|Nutrition Facts (per serving)|
|Amount per serving|
|% Daily Value*|
|Total Fat 52g||67%|
|Saturated Fat 19g||94%|
|Total Carbohydrate 19g||7%|
|Dietary Fiber 2g||6%|
|Total Sugars 13g|
|Vitamin C 2mg||11%|
|*The % Daily Value (DV) tells you how much a nutrient in a food serving contributes to a daily diet. 2,000 calories a day is used for general nutrition advice.|
These boneless country-style ribs are baked to perfection with a spicy rub and your favorite barbecue sauce. It's a simple, convenient meal that is a great choice for any night of the week. Prepare the ribs when you get home and pop them in the oven. By the time you settle down, dinner will be ready.
Country-style pork ribs are relatively inexpensive, and it's best to cook them low and slow to ensure juicy, tender meat. While you could cook them for hours on a grill or smoker, this oven-baked recipe cuts the time to just an hour and a half. The recipe includes a simple Cajun seasoning, though you can also use a store-bought version.
Using foil has two benefits: Lining the pan makes cleanup quick and easy, while covering the ribs keeps them from drying out in the oven. You'll remove the foil to finish baking, though a few minutes under the broiler gives them a crispy top similar to the grill.
The recipe is for boneless ribs, but you can use bone-in country-style ribs (about 4 pounds). Make as many ribs as you need. Count on about two ribs per person, and simply use more or less seasoning and sauce as needed to cover the ribs. Pair it with classic coleslaw, potato salad, baked beans, and cornbread, for a hearty meal your family will enjoy.
Click Play to See This Baked BBQ Country Southern Style Ribs Recipe Come Together
"Making these ribs was a breeze and the results were impressive. Following the recommended oven temperature and time, they came out perfectly moist and my ideal doneness for pork. It’s a great weeknight meal because it took 15 minutes to prep and the foil made clean-up a snap." —Colleen Graham
For the Cajun Seasoning:
1 tablespoon kosher salt
1 1/2 teaspoons paprika
1 teaspoon dried oregano
1/2 teaspoon cayenne pepper
1 teaspoon black pepper
1/2 teaspoon dried thyme
1/4 teaspoon garlic powder
1/2 teaspoon onion powder
For the Ribs:
2 1/2 pounds boneless country-style pork ribs, about 8 ribs
3 teaspoons Cajun seasoning
1 medium onion, sliced
1/2 cup barbecue sauce
Gather the ingredients.
Heat the oven to 325 F. Line a shallow baking pan with foil; coat the foil with oil or spray with nonstick cooking spray.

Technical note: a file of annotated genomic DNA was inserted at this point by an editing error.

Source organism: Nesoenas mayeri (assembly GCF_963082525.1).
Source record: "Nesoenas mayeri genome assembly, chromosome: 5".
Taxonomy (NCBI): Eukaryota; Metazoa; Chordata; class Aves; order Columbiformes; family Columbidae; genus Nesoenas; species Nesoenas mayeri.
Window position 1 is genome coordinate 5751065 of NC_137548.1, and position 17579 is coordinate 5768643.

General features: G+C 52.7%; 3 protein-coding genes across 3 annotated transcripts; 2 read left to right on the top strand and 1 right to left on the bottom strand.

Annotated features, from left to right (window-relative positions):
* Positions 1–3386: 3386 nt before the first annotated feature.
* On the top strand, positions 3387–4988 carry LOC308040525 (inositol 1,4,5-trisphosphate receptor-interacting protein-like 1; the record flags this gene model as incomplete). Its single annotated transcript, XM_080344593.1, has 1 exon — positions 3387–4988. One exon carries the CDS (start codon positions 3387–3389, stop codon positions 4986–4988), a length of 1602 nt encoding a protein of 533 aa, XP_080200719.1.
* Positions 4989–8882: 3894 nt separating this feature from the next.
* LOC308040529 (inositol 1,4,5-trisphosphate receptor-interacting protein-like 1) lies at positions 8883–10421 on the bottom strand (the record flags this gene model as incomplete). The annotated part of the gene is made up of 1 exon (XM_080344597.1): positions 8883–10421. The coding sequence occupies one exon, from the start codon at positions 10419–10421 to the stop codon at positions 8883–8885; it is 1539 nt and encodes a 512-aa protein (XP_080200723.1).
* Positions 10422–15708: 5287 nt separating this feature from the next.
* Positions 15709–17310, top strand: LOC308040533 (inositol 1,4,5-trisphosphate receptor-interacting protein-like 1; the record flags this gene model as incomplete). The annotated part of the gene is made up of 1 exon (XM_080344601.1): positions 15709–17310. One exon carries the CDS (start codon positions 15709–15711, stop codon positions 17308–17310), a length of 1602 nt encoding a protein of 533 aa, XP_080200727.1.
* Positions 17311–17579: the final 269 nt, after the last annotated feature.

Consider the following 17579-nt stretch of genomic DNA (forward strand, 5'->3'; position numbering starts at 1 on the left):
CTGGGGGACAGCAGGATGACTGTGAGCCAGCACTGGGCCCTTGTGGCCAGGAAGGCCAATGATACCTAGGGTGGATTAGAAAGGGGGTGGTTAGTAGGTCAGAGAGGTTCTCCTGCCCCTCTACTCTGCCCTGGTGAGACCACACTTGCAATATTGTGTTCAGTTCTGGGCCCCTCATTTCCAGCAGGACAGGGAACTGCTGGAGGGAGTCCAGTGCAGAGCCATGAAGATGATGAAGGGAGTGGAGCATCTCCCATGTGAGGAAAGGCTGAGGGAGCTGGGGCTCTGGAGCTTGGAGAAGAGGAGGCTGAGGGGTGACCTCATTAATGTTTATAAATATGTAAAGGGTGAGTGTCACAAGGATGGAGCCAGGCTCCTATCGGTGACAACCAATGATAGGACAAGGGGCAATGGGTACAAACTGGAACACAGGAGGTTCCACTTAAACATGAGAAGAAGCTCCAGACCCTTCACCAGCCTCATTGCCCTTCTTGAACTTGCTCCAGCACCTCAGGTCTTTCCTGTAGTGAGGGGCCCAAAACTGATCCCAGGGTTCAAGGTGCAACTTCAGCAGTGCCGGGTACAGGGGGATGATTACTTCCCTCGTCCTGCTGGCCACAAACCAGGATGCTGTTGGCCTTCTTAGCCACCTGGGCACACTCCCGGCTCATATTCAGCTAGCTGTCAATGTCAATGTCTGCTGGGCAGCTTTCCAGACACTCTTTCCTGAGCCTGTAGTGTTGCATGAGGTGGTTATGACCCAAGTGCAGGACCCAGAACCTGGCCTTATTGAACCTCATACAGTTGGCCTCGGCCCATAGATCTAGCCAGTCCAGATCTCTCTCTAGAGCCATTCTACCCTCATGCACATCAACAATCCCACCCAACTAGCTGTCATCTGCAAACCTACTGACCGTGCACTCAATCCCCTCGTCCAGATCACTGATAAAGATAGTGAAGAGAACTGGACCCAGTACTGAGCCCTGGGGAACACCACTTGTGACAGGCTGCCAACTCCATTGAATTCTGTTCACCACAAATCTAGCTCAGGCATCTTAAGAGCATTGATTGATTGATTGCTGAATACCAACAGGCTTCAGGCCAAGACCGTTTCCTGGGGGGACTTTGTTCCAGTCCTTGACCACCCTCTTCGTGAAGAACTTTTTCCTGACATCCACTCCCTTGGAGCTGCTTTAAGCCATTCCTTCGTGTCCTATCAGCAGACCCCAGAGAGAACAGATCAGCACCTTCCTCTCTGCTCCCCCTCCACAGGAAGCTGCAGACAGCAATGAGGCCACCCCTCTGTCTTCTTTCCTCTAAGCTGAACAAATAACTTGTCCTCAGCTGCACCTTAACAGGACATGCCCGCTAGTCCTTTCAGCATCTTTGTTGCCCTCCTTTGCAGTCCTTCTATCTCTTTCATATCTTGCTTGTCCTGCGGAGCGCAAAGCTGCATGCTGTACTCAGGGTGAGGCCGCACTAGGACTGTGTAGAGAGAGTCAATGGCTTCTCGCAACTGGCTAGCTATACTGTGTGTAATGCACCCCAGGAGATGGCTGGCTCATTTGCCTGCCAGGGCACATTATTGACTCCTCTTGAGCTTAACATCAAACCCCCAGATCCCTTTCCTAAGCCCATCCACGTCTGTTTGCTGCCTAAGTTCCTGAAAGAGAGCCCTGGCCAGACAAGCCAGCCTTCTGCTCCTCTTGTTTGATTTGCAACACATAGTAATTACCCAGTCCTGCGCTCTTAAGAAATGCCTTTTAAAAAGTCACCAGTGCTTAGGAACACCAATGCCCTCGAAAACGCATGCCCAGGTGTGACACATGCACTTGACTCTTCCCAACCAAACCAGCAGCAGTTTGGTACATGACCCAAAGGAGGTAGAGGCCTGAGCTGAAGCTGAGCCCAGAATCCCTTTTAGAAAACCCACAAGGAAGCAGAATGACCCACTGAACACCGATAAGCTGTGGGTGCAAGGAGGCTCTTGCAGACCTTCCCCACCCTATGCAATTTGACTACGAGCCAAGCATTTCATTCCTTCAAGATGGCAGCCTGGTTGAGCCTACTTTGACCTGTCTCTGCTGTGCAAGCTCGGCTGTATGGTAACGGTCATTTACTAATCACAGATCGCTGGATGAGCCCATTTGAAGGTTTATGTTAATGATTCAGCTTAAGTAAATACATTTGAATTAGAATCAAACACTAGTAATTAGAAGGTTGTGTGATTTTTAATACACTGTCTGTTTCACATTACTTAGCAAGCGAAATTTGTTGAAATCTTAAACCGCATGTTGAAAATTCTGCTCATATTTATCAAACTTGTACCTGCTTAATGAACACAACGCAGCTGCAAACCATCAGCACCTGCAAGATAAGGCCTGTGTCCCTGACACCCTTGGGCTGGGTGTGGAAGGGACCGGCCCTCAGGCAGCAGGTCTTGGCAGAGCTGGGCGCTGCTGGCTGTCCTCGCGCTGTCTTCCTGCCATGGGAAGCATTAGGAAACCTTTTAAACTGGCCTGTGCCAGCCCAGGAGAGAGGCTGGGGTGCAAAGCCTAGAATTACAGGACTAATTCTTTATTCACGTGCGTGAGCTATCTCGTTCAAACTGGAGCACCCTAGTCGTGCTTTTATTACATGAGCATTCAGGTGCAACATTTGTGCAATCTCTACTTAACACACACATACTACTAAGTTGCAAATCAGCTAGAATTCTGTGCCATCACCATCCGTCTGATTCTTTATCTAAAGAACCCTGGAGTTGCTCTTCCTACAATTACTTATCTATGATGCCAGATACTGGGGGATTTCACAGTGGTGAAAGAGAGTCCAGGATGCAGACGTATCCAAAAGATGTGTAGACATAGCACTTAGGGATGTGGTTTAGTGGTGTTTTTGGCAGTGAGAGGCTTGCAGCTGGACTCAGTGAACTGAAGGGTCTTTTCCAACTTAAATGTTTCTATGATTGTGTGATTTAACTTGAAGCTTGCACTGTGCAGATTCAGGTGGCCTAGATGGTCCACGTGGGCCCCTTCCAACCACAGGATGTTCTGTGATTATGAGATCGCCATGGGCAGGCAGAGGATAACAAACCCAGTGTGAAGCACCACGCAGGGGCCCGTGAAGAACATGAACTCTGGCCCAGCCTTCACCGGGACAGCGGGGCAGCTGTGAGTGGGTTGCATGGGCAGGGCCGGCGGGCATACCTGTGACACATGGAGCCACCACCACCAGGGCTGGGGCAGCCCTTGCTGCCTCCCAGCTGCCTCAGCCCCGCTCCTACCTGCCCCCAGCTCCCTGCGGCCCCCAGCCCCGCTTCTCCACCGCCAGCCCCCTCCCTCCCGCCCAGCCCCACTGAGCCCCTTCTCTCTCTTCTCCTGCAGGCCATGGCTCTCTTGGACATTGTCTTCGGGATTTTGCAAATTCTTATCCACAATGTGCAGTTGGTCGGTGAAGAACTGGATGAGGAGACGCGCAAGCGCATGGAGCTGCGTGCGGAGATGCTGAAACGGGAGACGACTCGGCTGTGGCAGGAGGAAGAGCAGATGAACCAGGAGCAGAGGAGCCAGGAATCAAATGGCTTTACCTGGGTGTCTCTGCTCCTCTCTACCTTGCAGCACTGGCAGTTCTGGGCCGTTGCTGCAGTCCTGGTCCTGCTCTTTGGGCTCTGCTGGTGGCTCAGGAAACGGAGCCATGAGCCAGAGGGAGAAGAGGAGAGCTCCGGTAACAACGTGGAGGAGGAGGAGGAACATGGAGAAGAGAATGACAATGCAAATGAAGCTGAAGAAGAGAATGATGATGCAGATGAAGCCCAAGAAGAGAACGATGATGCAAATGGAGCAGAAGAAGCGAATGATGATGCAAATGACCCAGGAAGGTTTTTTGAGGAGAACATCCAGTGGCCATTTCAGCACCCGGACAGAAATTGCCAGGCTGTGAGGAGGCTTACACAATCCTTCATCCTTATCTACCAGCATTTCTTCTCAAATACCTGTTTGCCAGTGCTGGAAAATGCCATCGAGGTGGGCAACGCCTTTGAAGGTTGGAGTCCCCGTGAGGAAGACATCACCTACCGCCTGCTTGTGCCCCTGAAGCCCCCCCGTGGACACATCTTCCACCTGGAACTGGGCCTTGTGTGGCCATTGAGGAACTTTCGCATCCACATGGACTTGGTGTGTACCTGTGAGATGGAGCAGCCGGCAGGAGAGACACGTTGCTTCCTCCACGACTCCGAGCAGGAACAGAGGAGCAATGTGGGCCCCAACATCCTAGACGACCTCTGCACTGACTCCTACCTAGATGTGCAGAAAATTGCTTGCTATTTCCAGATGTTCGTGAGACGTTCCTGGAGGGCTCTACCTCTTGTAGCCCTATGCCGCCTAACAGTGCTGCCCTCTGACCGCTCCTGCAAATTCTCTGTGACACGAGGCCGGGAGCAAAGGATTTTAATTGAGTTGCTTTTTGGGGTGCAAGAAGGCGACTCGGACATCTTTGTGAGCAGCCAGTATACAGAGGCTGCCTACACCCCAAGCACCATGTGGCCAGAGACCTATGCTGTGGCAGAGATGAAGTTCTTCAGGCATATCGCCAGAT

In a small bowl, combine the Cajun seasoning ingredients. Mix well.
Pat the country-style ribs with paper towels to dry.
Rub the seasoning mixture over all sides of the ribs.
Arrange the ribs in the prepared baking pan and then top with onion slices.
Cover with another piece of foil and bake in the preheated oven for 1 hour and 15 minutes, or until the ribs are very tender.
Remove the top piece of foil and brush the ribs with barbecue sauce.
Bake uncovered for about 15 minutes longer, or broil for about 2 to 3 minutes for a crisper exterior.
Serve and enjoy.
- If the country-style pork ribs are cut into individual pieces, stand them up and place them close together to make a "rack." They will cook evenly and are easier to cover with onions and baste with sauce.
- Refrigerate leftover ribs in a sealed container and store for up to a few days.
- If you decide to use store-bought Cajun seasoning and it is salt free, sprinkle the ribs lightly with kosher salt as well. Make sure to add 1/4 teaspoon garlic powder and 1/2 teaspoon onion powder to this mixture for extra flavor.
- Replace the Cajun seasoning with smoked paprika.
- Sweeten your favorite barbecue sauce with a tablespoon of brown sugar.
What Are Country-Style Pork Ribs?
This cut of pork is not a true rib. Instead, country-style pork ribs are cut from either the blade end of the loin near the shoulder or from the shoulder itself. If the ribs include a bone, it's a shoulder bone. They are thick cuts that have more meat and less fat than actual ribs, so they're more like a pork chop. While some butchers leave them in the form of a rack and do not cut all the way through, it's more common to find country-style pork ribs that are cut into individual pieces.